US commander spells out Iraq mission under new pact
A top US military commander says the new security pact that sets a timetable for American troops to leave Iraq will require a shift in how the US carries out combat missions in the country.
A statement by Gen. Ray Odierno released Friday says that new rules of engagement will be issued for US troops in Iraq.
He says there will be no change in their ability to protect themselves from direct threats.
But Odierno says that under the new rules, US troops will be required to carry out all operations together with Iraqi security forces. He also says troops will be able to engage in combat operations with the approval of the Iraqi government.
The security pact states that US troops must leave Iraq by January 1, 2012.
"US forces will continue to be authorised to engage in combat operations," General Raymond Odierno, the commander of US forces in Iraq, wrote in a letter to the troops.
"However, under the terms of the new agreement, we will coordinate and execute those operations with the approval of the (Iraqi government), and we will conduct all operations by, with, and through the Iraqi security forces."
The pact -- which will take effect when the troops' UN mandate expires at the end of the month -- will grant Iraq veto power over virtually all US operations.
"We will continue to focus on combating al-Qaeda and other extremist groups, but we must do so with respect for the Iraqi constitution and laws," Odierno wrote.
"But there will not be any reduction in our fundamental ability to protect ourselves and the force," he added.
The roughly 150,000 US troops stationed in 400 bases across Iraq will be required to withdraw from all Iraqi towns and cities by the end of June 2009.
But the agreement allows for a faster drawdown and US President-elect Barack Obama vowed during the presidential campaign to withdraw virtually all US troops from Iraq within 16 months.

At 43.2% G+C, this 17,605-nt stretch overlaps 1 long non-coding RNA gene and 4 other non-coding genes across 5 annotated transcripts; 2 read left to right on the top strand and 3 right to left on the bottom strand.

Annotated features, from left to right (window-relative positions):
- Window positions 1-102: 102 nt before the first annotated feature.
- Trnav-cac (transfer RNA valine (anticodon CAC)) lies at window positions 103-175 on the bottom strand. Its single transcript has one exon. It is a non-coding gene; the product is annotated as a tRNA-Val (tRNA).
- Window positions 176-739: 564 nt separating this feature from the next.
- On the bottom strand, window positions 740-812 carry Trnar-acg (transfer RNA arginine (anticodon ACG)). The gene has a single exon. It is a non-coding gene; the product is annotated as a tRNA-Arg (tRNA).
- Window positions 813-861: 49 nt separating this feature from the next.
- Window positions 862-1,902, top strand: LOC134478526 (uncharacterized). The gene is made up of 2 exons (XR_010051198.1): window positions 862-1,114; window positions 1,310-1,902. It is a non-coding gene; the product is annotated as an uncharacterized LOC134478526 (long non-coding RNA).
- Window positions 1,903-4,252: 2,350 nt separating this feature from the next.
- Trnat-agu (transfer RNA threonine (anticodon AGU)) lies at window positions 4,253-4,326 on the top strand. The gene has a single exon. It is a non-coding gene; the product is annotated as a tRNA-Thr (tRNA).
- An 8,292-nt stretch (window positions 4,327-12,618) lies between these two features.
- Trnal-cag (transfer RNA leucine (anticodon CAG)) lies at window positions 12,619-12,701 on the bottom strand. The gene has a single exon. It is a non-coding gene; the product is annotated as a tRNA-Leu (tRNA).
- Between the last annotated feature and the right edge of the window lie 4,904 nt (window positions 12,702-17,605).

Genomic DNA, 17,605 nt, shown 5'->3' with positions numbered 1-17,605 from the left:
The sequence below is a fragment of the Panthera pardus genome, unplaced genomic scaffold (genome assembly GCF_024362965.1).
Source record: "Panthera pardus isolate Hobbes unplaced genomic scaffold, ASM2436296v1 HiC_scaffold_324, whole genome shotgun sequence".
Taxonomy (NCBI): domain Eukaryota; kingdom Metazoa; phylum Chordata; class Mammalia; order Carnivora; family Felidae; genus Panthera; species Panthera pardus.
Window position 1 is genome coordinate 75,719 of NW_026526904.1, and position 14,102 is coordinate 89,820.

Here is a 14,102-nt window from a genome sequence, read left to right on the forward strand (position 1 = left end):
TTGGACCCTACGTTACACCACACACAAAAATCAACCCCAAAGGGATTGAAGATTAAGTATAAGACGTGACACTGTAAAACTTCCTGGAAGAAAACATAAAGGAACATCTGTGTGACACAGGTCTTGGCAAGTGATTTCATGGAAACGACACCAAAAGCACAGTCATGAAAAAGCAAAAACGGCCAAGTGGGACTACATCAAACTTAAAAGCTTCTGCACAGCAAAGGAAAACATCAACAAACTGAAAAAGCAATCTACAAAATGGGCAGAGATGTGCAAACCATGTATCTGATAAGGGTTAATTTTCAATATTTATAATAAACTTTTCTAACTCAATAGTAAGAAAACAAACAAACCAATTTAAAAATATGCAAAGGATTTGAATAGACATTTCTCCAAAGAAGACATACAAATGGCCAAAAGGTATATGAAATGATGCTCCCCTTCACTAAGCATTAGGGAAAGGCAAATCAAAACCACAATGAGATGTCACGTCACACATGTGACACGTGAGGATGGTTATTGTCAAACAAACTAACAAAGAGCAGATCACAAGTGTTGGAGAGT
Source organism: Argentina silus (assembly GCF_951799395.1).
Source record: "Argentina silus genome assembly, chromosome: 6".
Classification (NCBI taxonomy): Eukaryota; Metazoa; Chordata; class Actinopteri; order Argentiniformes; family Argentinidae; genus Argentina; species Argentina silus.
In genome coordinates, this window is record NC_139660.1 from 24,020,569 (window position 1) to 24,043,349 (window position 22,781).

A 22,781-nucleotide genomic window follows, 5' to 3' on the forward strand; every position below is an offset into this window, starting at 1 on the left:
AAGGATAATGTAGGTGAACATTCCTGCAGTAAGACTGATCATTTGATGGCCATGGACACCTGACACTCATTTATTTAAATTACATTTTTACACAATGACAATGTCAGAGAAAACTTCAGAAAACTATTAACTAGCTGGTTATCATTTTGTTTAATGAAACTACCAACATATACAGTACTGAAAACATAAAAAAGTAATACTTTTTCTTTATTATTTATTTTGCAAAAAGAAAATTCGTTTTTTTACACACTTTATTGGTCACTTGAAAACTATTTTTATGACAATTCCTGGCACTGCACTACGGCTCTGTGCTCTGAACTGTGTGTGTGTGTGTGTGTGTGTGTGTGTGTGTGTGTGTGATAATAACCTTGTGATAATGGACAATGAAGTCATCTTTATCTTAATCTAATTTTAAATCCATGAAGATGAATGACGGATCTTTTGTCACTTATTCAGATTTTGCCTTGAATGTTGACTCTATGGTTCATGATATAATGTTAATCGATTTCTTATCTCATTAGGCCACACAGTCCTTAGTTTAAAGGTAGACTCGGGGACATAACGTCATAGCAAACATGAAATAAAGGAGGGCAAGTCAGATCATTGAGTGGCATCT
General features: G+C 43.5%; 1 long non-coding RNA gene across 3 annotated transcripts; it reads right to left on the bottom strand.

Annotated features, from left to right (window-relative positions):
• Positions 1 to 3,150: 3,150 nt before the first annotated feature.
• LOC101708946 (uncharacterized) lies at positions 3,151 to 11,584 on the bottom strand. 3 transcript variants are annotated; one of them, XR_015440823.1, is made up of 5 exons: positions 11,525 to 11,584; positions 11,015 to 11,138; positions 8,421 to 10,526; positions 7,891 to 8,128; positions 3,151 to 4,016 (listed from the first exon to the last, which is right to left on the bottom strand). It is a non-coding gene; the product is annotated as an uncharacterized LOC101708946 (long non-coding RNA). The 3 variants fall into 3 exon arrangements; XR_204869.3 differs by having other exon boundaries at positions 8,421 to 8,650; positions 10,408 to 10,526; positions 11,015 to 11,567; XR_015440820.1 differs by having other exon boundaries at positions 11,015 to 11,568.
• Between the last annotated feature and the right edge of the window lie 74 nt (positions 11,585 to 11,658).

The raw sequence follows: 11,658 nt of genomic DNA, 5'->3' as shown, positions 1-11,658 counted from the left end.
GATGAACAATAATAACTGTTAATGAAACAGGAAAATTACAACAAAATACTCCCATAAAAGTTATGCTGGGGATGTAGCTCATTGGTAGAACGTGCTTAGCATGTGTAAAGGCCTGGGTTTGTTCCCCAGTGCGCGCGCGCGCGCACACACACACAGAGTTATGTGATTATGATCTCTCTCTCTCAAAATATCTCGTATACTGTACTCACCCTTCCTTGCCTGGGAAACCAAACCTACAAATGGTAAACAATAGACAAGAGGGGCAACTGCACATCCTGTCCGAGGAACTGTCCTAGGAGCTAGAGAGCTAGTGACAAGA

Iraq may also seek to amend the agreement after a popular referendum on the deal is held next summer. The pact can be amended by mutual consent and unilaterally terminated by either side with one year's notice.
Earlier US Defence Secretary Robert Gates called Thursday for the military to develop an enduring capacity to fight "irregular" wars, and to rethink its reliance on ever more costly high-tech weapons.
Writing in Foreign Affairs quarterly, Gates said the United States needs "a military whose ability to kick down the door is matched by its ability to clean up the mess and even rebuild the house afterward."
"What is dubbed the war on terror is, in grim reality, a prolonged, worldwide irregular campaign -- a struggle between the forces of violent extremism and those of moderation," he wrote.
Published just days after president-elect Barack Obama asked Gates to stay on at the Pentagon, his article coincided with a new Defence Department directive that puts the fight against terrorism and guerrilla warfare on the same footing as conventional warfare for the first time.
"It is DoD (Department of Defence) policy to recognise that IW (irregular warfare) is as strategically important as traditional warfare," the directive states.
The Pentagon directive defined irregular warfare as encompassing counter-terrorism operations, guerrilla warfare, foreign internal defence, counter-insurgency and stability operations.
Gates used the article to push irregular warfare to the centre of a military institution that historically has preferred to focus on fighting big, conventional wars.
Outside of the special forces community and some dissident colonels, there has never been strong institutional support for irregular warfare.